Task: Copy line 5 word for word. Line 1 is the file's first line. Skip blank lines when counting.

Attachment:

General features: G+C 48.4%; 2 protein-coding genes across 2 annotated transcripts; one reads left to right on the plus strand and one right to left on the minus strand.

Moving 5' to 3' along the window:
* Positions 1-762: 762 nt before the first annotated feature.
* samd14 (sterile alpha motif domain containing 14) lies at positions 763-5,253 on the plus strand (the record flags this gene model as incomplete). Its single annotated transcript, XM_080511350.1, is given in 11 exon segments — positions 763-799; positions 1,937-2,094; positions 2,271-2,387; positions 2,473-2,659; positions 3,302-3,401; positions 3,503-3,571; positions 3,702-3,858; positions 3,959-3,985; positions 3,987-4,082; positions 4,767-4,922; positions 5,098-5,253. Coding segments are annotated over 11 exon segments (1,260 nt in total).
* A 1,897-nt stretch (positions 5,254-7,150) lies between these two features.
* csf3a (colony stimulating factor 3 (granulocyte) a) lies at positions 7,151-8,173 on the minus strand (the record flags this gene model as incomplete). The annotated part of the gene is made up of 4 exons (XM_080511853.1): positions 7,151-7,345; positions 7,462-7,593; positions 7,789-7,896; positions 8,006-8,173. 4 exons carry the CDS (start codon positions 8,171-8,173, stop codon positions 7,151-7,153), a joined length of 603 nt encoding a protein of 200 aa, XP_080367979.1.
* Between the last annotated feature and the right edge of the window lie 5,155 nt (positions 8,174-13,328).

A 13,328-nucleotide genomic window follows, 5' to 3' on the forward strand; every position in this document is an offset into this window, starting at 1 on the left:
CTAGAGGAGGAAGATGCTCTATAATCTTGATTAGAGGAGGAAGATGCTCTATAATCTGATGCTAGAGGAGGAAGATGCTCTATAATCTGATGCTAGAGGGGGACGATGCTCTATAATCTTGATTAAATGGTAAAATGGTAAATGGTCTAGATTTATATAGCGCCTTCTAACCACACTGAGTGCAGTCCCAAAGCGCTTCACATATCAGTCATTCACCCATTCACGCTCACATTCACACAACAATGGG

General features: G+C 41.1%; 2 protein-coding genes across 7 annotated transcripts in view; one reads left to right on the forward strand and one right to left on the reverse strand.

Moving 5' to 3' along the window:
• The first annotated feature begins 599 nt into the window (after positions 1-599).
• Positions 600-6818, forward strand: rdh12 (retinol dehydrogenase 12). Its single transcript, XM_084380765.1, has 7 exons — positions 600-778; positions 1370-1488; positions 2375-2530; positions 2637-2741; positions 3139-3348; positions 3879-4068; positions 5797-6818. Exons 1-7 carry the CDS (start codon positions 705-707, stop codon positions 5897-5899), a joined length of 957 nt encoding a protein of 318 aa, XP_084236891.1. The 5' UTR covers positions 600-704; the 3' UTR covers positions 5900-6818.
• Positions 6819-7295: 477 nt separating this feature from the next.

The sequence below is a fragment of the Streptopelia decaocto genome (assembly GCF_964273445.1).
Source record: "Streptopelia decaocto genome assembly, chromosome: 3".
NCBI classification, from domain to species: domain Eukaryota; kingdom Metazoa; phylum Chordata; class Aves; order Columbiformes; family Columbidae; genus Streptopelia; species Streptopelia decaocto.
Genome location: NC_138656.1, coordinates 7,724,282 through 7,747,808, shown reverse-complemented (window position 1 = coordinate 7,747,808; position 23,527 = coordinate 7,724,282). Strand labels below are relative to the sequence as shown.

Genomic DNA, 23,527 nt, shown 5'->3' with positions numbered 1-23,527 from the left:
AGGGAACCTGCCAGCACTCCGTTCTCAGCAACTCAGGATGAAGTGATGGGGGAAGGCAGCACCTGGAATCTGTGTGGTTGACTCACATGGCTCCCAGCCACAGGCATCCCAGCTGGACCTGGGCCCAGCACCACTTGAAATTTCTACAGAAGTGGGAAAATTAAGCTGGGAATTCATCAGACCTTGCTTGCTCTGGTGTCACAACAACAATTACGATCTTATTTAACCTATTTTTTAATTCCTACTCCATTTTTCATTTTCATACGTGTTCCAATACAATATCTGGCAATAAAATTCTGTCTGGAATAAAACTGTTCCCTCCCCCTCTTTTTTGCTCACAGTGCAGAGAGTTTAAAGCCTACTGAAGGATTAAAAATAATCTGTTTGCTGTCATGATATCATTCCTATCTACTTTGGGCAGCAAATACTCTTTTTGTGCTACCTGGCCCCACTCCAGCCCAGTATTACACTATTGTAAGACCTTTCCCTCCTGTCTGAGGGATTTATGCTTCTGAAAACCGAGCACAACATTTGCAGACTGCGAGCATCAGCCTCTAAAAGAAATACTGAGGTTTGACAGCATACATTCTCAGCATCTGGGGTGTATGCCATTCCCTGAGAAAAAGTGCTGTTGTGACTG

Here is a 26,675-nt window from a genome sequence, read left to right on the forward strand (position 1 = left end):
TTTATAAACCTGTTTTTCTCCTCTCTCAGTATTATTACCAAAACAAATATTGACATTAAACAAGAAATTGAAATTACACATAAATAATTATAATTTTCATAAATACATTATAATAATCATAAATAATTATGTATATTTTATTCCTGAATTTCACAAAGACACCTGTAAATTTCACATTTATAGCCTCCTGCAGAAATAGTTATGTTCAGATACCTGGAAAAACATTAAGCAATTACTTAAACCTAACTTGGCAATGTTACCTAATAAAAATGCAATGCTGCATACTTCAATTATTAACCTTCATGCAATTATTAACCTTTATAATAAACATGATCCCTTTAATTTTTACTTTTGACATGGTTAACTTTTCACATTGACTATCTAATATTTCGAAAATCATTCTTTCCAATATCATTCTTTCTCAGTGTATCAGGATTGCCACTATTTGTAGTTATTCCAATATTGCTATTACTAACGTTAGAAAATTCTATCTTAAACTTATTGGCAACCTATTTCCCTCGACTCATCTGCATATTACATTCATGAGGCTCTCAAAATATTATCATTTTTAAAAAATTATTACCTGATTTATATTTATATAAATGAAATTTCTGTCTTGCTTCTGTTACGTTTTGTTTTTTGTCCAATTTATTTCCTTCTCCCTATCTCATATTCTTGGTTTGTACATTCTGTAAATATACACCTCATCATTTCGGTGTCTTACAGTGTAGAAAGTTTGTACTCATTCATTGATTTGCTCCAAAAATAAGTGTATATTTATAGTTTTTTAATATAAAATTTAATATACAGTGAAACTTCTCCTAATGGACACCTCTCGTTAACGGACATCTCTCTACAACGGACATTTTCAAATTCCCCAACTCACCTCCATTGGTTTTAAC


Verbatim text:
* A 1,897-nt stretch (positions 5,254-7,150) lies between these two features.